Transparency International defines corruption as “Corruption is the abuse of entrusted power for private gain. It can be classified as grand, petty and political, depending on the amounts of money lost and the sector where it occurs.” – read more here.


The difference between lobbying, advocacy and corruption is a subtle one. The goal of these practices is the same: it is about influencing the decision-making of people that have political power. Formally, lobbying and advocacy are done using legal means – lobbying can involve donations while advocacy purely relies trying to convince the politician. Corruption, on the other hand, is done using illegal means, such as bribery, threat etc. Already, this shows that the distinction depends on the legal system, and that corruption in some countries will be considered lobbying in others. Laws surrounding lobbying are supposed to be designed so that it becomes a constructive practice which allows groups, businesses and other entities to make their interest heard, thereby contributing to the political debate. On the other hand, corruption appeals to the politicians’ self interest. However, one can argue that some countries’ regulation is not hard enough, in which case lobbying becomes really close to corruption: it uses favors and money that a politician will take, not for the general good but for their own use and purposes. In exchange, the politician will take in account the will of the lobby, even if they think it is harmful to the rest or the community.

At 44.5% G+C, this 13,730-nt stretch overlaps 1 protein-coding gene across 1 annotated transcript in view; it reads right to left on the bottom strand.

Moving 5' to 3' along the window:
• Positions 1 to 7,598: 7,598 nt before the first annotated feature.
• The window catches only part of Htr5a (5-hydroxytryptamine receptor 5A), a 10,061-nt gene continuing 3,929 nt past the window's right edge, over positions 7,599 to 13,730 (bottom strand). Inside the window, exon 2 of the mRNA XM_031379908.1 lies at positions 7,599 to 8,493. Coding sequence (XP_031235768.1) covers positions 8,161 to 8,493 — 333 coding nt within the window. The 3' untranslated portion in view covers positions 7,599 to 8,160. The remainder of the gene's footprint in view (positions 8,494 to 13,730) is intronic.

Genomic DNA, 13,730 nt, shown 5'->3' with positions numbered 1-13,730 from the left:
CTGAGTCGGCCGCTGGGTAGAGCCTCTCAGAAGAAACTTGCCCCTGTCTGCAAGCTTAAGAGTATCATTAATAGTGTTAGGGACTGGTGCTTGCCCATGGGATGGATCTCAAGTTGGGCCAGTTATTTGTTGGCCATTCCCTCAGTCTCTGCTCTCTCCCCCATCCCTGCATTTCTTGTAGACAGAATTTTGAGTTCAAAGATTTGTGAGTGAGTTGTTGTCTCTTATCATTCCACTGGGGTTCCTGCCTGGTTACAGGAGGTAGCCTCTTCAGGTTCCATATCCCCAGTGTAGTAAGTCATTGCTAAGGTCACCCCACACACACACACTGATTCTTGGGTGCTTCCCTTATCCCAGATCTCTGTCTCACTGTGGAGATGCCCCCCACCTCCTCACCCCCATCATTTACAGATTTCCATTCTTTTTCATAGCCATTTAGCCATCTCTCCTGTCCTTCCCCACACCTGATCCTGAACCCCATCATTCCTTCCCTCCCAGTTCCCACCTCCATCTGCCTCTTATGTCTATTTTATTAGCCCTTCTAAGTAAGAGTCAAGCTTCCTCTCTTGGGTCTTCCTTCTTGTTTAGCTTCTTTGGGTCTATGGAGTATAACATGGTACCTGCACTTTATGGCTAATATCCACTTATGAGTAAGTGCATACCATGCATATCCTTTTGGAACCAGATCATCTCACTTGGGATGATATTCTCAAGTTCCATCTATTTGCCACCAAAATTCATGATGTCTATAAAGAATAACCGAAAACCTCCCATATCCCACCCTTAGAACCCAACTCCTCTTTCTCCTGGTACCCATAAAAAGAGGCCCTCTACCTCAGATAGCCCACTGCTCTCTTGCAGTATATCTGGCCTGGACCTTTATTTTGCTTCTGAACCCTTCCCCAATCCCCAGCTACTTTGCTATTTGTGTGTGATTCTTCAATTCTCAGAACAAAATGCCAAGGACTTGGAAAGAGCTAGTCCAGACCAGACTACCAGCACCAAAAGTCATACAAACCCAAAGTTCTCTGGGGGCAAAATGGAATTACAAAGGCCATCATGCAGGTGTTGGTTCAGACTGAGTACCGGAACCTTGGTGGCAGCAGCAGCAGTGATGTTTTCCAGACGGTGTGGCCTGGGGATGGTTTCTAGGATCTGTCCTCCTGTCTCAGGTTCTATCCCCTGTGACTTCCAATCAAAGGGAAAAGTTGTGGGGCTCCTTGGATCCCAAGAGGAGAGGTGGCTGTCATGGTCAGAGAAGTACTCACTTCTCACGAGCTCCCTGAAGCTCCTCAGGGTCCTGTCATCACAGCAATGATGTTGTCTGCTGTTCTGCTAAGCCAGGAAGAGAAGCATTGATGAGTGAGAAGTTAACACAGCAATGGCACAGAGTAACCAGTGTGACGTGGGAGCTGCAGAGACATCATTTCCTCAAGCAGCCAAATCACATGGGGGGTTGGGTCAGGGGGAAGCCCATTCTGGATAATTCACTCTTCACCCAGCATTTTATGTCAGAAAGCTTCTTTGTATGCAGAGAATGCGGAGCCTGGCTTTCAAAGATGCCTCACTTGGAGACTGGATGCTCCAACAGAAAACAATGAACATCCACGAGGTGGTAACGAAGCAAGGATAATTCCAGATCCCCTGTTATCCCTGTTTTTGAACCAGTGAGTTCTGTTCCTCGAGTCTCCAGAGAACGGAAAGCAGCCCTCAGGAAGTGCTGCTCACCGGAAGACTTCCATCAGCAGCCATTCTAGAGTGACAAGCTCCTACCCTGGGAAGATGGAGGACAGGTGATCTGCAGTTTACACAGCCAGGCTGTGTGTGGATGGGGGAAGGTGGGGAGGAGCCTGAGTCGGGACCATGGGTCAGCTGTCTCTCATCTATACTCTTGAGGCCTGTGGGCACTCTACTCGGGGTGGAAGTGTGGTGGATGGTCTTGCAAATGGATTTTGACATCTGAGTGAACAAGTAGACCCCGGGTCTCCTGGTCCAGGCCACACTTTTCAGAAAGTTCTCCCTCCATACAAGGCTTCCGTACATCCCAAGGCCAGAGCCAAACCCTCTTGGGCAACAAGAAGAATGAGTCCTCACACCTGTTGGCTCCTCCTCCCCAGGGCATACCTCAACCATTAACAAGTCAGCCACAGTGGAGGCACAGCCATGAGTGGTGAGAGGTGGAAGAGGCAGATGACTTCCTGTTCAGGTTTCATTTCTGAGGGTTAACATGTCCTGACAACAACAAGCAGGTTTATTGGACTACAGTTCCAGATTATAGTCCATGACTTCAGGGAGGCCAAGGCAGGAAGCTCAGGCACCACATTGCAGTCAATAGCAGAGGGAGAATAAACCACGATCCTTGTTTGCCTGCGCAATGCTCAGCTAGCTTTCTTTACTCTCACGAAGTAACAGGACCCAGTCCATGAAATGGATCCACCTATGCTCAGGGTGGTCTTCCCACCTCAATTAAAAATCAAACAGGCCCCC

Check out Transparency International’s report on Lobbying In Europe.

For the U.S., the campaign has developed a plan for legal changes to roll back what they call the “legal corruption” of American politics.